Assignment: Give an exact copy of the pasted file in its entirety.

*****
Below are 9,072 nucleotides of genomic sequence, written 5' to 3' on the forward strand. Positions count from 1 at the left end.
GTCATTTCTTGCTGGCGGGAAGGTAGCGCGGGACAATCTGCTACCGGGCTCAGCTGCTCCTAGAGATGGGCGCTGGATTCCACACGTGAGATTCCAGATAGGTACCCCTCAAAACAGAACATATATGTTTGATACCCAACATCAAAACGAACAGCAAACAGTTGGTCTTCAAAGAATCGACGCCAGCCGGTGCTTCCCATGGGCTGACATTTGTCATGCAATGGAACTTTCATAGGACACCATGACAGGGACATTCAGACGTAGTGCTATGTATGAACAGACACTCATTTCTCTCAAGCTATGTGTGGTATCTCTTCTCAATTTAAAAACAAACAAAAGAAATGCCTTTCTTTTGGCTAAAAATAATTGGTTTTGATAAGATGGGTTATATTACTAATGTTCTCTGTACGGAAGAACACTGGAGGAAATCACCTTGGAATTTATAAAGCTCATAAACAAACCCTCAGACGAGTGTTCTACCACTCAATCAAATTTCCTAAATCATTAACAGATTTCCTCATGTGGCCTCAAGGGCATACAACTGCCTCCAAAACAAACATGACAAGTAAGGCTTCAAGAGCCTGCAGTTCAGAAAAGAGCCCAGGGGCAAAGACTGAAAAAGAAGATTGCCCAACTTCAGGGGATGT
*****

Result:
Below are 9,072 nucleotides of genomic sequence, written 5' to 3' on the forward strand. Positions count from 1 at the left end.
GTCATTTCTTGCTGGCGGGAAGGTAGCGCGGGACAATCTGCTACCGGGCTCAGCTGCTCCTAGAGATGGGCGCTGGATTCCACACGTGAGATTCCAGATAGGTACCCCTCAAAACAGAACATATATGTTTGATACCCAACATCAAAACGAACAGCAAACAGTTGGTCTTCAAAGAATCGACGCCAGCCGGTGCTTCCCATGGGCTGACATTTGTCATGCAATGGAACTTTCATAGGACACCATGACAGGGACATTCAGACGTAGTGCTATGTATGAACAGACACTCATTTCTCTCAAGCTATGTGTGGTATCTCTTCTCAATTTAAAAACAAACAAAAGAAATGCCTTTCTTTTGGCTAAAAATAATTGGTTTTGATAAGATGGGTTATATTACTAATGTTCTCTGTACGGAAGAACACTGGAGGAAATCACCTTGGAATTTATAAAGCTCATAAACAAACCCTCAGACGAGTGTTCTACCACTCAATCAAATTTCCTAAATCATTAACAGATTTCCTCATGTGGCCTCAAGGGCATACAACTGCCTCCAAAACAAACATGACAAGTAAGGCTTCAAGAGCCTGCAGTTCAGAAAAGAGCCCAGGGGCAAAGACTGAAAAAGAAGATTGCCCAACTTCAGGGGATGT